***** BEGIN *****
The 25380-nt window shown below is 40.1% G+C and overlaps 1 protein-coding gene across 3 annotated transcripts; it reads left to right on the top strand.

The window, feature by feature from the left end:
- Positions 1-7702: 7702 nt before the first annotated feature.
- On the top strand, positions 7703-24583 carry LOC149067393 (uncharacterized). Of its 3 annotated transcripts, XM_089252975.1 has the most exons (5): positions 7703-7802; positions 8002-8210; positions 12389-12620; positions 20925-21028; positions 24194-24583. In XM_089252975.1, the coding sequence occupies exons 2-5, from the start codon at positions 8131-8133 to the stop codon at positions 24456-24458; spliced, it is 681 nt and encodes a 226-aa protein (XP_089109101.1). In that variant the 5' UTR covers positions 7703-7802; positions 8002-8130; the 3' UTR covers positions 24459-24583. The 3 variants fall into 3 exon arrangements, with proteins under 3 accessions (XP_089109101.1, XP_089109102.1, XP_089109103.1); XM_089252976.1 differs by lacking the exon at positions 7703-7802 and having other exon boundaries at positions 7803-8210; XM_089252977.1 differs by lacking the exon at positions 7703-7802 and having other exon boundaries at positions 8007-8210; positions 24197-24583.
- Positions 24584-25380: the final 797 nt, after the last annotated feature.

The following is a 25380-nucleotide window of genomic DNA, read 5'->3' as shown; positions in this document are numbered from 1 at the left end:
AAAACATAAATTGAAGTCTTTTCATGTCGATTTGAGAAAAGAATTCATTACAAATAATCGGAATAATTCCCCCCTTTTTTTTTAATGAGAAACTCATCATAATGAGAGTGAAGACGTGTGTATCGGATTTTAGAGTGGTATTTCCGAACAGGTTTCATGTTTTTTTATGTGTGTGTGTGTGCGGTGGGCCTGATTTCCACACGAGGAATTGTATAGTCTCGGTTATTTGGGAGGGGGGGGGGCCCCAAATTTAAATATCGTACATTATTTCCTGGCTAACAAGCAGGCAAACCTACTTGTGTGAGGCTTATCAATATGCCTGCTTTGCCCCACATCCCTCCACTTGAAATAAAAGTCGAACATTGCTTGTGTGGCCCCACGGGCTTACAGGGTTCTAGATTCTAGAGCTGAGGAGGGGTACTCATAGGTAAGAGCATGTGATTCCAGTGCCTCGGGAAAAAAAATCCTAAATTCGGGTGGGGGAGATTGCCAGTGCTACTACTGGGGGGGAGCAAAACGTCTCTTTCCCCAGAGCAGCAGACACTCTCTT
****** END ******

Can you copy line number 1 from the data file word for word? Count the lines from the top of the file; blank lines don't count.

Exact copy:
The 25380-nt window shown below is 40.1% G+C and overlaps 1 protein-coding gene across 3 annotated transcripts; it reads left to right on the top strand.